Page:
Cheryl St. John’s favorite place to paint is a secret that is not so secret anymore.
“Bristlecones and Wildflowers,” by Cheryl St. John, 2015, oil, 30 x 40 in.
Among artists, the popularity of Crested Butte, Colorado, may be attributed in part to the Crested Butte Plein Air Invitational (which is mutating into a once-every-three-years event, leaving room for a Crested Butte Plein Air Open — go here for details). But the spot is also popular with mountain bikers and hikers. And in the summer, a wildflower festival draws even more people. “It may be the wildflower capital of the world,” St. John says. “Last year I saw more people than ever, and it was the end of June. The dust that people made from the dirt roads made it hard to see sometimes. Crested Butte is being discovered; it’s not as quiet as it used to be.”
Kebler Pass, site of a large stand of aspens
“Valley View,” by Cheryl St. John, 2014, oil, 10 x 12 in.
“About to Clear,” by Cheryl St. John, 2012, oil, 36 x 48 in.
But Crested Butte is still relatively quiet. You can drive out of town for 15 minutes and be away from almost everyone. Just 10 minutes down the road is Kebler Pass, which St. John says is home to a notable stand of aspen trees. “It’s one of the oldest groves of aspens in the United States,” says the artist. “The trunks are huge.” Elsewhere she finds streams, lakes, the previously mentioned wildflowers, and, of course, mountains. “Crested Butte kind of sits in a bowl,” says St. John. “There’s the backside of Maroon Bells, with their pinks, lavenders, and greens, and another range to the south — the Elk Mountains — that are more granite and grayish. You can see all different kinds of things — there’s great variety.”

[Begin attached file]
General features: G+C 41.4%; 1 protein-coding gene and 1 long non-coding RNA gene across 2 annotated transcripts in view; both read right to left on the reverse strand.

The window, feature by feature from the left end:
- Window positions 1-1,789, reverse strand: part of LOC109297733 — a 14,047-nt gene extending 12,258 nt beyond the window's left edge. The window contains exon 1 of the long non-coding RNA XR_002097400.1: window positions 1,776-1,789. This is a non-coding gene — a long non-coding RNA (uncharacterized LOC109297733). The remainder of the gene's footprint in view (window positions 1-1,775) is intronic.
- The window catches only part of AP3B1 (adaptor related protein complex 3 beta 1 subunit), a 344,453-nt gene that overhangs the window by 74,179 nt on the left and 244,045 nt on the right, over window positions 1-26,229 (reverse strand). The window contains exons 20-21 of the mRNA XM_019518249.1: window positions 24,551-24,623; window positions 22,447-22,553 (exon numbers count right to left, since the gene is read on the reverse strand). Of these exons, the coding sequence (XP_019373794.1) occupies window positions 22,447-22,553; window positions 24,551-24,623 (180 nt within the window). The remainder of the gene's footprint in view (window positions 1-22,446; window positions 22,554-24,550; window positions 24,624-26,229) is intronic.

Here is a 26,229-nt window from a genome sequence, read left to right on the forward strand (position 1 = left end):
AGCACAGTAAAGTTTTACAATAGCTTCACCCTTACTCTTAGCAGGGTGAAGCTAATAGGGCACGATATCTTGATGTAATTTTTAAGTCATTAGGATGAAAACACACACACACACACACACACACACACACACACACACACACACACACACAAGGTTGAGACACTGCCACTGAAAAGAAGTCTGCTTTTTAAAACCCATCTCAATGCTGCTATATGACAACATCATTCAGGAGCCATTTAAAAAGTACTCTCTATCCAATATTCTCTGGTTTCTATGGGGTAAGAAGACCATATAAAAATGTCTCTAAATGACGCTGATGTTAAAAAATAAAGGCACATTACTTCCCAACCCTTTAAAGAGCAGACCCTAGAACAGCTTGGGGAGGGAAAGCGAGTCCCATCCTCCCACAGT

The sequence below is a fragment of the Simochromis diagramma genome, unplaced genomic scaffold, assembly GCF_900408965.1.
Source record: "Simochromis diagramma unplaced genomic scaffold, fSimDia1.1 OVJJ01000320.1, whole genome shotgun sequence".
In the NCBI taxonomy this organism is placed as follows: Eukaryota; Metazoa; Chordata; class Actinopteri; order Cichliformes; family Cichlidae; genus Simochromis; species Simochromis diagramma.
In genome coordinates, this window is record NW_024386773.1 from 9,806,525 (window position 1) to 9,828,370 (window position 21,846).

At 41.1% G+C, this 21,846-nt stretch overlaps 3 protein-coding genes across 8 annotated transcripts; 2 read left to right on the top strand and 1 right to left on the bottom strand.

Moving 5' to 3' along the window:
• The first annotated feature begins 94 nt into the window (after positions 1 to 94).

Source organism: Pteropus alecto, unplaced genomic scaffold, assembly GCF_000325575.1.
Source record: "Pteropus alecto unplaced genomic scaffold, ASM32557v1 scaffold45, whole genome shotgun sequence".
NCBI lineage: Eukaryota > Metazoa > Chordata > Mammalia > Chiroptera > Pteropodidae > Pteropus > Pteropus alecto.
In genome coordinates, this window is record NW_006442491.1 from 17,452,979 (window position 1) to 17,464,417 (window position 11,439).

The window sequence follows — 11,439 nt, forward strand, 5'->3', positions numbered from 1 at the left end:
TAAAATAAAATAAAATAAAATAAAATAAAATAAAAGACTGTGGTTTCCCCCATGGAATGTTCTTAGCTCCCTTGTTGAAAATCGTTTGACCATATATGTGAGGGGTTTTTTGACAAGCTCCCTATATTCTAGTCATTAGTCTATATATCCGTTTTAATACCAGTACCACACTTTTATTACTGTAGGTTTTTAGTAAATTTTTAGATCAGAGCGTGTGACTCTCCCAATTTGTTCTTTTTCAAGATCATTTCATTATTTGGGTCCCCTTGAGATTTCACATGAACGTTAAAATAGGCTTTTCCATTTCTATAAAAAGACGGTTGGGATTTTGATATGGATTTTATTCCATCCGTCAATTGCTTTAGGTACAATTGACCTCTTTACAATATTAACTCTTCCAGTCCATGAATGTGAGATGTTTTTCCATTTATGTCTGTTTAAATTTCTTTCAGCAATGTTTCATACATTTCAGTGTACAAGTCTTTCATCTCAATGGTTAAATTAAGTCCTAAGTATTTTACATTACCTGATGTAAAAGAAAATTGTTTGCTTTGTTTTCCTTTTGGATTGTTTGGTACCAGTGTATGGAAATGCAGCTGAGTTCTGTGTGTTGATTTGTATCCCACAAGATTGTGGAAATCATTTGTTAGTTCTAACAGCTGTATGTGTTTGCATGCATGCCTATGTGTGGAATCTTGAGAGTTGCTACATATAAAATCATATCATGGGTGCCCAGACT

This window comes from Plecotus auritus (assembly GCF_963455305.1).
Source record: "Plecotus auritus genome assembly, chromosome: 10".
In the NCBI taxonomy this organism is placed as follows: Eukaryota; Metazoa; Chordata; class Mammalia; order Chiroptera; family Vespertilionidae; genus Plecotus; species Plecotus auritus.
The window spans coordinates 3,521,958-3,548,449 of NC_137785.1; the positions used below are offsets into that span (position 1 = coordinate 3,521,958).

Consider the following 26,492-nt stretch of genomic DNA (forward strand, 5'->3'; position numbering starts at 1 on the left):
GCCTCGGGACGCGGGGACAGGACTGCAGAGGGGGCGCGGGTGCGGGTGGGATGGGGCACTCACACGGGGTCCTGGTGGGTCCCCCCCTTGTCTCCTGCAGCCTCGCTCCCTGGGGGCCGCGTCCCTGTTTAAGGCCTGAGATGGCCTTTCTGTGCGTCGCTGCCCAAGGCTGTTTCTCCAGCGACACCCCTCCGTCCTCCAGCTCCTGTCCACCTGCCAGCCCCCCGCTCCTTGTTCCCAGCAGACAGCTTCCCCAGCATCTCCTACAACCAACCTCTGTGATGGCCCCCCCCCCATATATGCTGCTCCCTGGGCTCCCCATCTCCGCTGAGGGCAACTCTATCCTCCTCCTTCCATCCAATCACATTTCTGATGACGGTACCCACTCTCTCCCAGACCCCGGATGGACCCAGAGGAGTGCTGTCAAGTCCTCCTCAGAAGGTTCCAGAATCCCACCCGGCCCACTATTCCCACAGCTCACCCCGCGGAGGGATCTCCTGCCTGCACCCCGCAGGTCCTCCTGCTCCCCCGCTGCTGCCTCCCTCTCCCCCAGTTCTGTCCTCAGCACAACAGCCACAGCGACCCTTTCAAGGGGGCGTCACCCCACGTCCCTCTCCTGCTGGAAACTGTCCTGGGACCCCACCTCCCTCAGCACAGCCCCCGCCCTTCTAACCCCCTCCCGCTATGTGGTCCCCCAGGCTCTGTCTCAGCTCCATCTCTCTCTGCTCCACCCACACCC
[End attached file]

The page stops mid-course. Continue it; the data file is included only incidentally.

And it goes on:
St. John’s setup on Gothic Road in 2013
“Past and Present,” by Cheryl St. John, 2014, oil 24 x 24 in.
St. John tries to go at least once in every season. She loves them all, but July may be her favorite time of year there. “In the wintertime you have beautiful snow scenes, and the fall has color, but in July, when the wildflowers are blooming and there is still some snow on the peaks — that’s my favorite. Early spring, not so much. It’s mud season. Later spring is good.” She lives just three hours away, so some years she gets to Crested Butte much more often than once per season.
One of St. John’s paintings in progress on location during the 2014 Crested Butte Plein Air Invitational
“First Day of Summer,” by Cheryl St. John, 2014, oil 11 x 14 in.
Downtown Crested Butte, Colorado
As with many Coloradoans, aspens like the ones around Crested Butte are special to St. John. Her paintings of them show it. “They have always been of interest,” she says. “They are fun trees to paint. They have a dance to them. They have good shapes, and they are just different; they have a play to them.”